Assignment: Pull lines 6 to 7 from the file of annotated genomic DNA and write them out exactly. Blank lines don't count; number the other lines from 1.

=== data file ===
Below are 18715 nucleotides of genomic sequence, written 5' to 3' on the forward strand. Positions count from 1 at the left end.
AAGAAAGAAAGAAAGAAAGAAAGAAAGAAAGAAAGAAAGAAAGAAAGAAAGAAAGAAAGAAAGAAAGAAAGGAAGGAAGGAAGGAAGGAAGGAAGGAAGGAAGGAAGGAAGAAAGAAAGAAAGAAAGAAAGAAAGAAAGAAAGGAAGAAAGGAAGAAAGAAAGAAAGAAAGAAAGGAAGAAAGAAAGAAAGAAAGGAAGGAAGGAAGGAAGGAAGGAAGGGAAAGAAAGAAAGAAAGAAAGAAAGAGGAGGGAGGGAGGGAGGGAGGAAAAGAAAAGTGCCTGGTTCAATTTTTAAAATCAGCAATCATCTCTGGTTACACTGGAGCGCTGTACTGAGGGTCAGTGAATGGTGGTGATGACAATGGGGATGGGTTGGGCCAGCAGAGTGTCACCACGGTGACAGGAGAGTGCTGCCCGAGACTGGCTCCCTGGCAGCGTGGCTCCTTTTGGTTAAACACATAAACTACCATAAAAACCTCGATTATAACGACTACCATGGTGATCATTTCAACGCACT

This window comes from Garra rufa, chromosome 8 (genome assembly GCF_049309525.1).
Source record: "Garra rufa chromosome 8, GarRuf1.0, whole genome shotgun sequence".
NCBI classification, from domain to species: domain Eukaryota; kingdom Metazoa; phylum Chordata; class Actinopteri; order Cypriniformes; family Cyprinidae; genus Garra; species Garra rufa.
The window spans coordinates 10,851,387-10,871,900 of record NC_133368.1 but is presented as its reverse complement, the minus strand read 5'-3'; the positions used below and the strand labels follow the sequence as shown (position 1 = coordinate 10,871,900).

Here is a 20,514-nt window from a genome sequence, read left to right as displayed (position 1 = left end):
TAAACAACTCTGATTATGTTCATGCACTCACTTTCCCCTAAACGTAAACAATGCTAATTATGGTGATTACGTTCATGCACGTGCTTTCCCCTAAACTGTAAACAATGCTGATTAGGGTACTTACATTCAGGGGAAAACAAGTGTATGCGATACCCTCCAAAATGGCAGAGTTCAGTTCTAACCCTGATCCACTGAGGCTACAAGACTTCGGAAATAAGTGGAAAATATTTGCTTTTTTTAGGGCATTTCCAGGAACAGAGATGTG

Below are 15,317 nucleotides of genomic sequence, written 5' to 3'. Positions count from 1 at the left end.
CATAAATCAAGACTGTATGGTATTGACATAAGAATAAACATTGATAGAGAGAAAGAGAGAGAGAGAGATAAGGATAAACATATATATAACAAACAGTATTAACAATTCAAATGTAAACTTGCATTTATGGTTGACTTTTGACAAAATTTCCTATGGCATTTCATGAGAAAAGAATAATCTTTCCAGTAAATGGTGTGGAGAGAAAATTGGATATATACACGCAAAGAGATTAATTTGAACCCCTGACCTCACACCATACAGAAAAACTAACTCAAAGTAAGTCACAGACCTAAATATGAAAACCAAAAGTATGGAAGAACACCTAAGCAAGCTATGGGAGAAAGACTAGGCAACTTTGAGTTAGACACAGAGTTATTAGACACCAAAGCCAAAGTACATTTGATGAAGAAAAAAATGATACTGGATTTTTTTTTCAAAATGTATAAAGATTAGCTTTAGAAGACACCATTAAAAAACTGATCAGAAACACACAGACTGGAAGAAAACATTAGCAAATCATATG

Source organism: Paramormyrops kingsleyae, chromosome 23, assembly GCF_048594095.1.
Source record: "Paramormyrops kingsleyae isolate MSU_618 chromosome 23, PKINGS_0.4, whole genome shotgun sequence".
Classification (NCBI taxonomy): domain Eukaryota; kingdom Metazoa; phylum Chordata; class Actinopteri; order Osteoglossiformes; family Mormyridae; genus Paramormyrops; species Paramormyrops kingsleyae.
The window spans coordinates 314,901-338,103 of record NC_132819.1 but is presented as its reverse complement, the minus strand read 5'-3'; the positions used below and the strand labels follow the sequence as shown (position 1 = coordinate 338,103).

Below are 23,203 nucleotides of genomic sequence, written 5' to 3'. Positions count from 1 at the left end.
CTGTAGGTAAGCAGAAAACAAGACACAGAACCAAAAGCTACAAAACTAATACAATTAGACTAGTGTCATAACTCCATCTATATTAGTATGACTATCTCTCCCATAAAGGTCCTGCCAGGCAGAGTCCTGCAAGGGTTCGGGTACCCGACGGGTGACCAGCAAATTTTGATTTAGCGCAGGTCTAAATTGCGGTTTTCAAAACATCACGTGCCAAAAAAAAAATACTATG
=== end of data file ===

The window spans coordinates 10,851,387-10,871,900 of record NC_133368.1 but is presented as its reverse complement, the minus strand read 5'-3'; the positions used below and the strand labels follow the sequence as shown (position 1 = coordinate 10,871,900).

Here is a 20,514-nt window from a genome sequence, read left to right as displayed (position 1 = left end):